On passing from Sub-section (1) to Sub-section (2) hon. Members will observe that the safeguards become all the more apparent. I am not going to take Subsection (2) in detail, but hon. Members will realise that the first condition of it is the inadequacy of Sub-section (1), which must be insufficient to deal with the situation. Then there is the requirement about application to a borough or urban authority—once again the condition of apprehension of serious public disorder comes in—and finally the consent of the Secretary of State.


May I interrupt my right hon. and learned Friend? Under Subsection (2) is not the chief officer of police made the sole judge of whether Sub-section (1) is sufficient or insufficient to keep the peace? There is no question of reasonable grounds of apprehension in Sub-section (2).


That is perfectly right.


That was the point of my Amendment.


The whole point of the opening words of Sub-section (2) is, that the chief officer of police sets in operation under that Sub-section a train of machinery to safeguard public order, which works in a way for which Sub-section (1) was not designed. I should not hesitate to say that a borough or urban district council would be well entitled to decline to act under Sub-section (2), and the Home Secretary equally well entitled to refuse to consent to any exercise of their powers by such a council, if it appeared that Sub-section (1) were adequate for the occasion. Be that as it may, we have heaped Pelion on Ossa, and Ossa on Olympus in the safeguards that have been set around these Sub-sections. One hon. Member—I cannot at the moment recall who it was—expressed fears that a procession might arrive in London to find that the whole of the Metropolitan Police Area was completely closed by a ban imposed under Sub-section (3) and that it might have to wait for a very long period for a suitable Parliamentary opportunity of criticising the Home Secretary for that action. I ask the Committee to consider whether it is possible to conceive of a situation of emergency in this country so extreme as to justify the total banning of public processions and demonstrations throughout the City of London, without there being a grave matter of public importance such as to justify the most extreme Parliamentary action. I cannot conceive of a situation in which action so drastic as that would have to be set in operation under Sub-section (2). That Subsection, for the country as a whole, and Sub-section (3) for the London area, are merely to enable the emergency provisions to be applied in, I should anticipate, the most exceptional circumstances, and probably for only a very limited period, because a situation exists of such grave danger to the public peace that nothing but this Sub-section can deal with it.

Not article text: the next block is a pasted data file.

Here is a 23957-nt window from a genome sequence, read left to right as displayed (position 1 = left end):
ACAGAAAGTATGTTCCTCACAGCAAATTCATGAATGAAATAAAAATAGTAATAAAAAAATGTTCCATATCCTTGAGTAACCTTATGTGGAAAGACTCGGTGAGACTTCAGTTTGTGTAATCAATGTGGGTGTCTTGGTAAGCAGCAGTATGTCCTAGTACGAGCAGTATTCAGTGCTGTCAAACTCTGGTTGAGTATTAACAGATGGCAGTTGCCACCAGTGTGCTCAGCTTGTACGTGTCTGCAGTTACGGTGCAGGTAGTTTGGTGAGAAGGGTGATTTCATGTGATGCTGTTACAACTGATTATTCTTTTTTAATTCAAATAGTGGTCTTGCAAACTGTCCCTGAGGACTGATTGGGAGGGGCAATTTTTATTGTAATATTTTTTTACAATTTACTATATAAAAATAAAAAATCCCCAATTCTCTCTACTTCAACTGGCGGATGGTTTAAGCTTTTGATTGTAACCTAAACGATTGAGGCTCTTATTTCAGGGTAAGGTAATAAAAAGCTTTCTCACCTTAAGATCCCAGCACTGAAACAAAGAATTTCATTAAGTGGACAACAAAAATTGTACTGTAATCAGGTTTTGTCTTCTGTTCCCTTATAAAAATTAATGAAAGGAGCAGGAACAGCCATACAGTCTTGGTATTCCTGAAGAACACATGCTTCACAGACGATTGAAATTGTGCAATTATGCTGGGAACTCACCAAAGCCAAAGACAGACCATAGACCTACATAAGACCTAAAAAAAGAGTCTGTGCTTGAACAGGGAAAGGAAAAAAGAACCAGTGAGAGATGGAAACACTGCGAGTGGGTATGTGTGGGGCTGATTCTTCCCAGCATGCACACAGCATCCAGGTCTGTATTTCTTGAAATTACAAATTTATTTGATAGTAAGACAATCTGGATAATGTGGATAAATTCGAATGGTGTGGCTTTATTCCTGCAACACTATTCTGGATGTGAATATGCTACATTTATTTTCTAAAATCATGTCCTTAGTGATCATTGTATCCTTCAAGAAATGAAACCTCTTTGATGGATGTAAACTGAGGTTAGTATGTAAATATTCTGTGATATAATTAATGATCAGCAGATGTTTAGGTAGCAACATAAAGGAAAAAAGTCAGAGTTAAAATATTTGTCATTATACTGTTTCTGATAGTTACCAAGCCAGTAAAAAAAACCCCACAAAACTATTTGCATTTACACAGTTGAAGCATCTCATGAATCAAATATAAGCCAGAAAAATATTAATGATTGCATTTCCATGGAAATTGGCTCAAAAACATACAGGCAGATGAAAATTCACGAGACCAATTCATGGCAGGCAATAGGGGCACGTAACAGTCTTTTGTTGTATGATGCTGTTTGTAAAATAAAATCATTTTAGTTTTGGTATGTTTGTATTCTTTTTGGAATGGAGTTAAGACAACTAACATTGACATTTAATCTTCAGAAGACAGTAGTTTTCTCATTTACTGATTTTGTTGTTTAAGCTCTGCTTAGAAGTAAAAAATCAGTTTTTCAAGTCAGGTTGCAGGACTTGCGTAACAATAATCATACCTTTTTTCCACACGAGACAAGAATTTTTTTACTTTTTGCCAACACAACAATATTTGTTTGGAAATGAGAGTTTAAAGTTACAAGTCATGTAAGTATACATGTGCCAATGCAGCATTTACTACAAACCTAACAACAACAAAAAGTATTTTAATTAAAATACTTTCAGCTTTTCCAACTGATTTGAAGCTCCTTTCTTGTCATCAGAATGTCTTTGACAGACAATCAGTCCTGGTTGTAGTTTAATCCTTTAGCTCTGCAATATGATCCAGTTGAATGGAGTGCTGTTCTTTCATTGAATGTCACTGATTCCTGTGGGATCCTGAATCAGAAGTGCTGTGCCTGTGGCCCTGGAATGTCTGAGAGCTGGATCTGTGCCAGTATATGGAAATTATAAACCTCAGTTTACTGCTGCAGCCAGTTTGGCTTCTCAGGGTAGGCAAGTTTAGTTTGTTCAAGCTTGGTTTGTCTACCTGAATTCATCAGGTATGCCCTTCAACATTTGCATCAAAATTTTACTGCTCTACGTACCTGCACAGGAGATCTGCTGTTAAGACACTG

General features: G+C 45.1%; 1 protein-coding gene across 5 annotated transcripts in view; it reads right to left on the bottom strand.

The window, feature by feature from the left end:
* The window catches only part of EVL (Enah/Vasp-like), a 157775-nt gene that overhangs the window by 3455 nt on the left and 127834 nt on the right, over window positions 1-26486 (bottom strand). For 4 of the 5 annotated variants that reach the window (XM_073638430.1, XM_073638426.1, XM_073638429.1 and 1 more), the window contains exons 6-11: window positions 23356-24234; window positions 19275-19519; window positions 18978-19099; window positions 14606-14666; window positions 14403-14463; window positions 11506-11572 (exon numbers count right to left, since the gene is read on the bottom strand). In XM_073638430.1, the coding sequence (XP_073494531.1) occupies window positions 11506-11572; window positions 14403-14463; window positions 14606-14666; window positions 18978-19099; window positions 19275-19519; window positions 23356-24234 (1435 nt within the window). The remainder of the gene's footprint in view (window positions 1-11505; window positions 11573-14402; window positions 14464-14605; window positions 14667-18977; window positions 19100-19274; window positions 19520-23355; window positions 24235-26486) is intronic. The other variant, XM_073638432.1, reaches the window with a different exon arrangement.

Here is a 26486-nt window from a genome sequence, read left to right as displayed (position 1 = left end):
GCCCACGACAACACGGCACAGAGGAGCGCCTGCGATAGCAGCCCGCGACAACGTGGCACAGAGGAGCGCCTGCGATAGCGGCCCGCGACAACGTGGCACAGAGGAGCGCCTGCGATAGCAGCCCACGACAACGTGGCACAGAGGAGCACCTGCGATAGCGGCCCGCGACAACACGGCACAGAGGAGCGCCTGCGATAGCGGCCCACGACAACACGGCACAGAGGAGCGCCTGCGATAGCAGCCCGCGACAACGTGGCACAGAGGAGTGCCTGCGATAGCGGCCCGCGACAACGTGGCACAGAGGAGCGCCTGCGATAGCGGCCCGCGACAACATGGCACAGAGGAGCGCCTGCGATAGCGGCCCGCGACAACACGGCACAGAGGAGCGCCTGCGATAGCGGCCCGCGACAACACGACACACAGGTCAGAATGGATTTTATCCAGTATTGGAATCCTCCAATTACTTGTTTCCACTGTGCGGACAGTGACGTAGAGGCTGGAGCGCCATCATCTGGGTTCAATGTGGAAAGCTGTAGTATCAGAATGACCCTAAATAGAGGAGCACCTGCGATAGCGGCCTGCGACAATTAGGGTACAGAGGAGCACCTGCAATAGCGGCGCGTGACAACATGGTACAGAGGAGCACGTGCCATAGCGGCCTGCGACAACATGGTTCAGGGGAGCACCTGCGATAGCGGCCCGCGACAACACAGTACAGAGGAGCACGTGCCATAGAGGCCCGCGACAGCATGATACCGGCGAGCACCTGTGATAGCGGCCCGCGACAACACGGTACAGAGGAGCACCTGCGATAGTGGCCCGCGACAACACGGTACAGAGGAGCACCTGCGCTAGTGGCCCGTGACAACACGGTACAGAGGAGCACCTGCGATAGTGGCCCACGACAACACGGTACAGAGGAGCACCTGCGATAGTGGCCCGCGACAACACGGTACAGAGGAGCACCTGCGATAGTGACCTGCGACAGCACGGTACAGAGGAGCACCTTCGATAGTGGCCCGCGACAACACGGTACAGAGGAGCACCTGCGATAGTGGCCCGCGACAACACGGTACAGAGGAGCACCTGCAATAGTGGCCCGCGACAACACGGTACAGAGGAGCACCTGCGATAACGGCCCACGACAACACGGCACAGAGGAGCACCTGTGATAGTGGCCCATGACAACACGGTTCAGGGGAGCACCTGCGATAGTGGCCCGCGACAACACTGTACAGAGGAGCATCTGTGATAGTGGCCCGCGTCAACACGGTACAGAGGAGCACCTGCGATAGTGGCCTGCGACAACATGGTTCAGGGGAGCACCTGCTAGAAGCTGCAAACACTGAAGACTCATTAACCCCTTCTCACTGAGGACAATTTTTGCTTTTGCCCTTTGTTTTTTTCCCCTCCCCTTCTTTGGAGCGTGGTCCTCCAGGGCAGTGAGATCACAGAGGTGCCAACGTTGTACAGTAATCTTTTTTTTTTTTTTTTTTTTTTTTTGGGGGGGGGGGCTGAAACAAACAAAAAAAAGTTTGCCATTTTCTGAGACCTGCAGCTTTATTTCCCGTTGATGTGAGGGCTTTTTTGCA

I think I have covered the main points which arose in the discussion.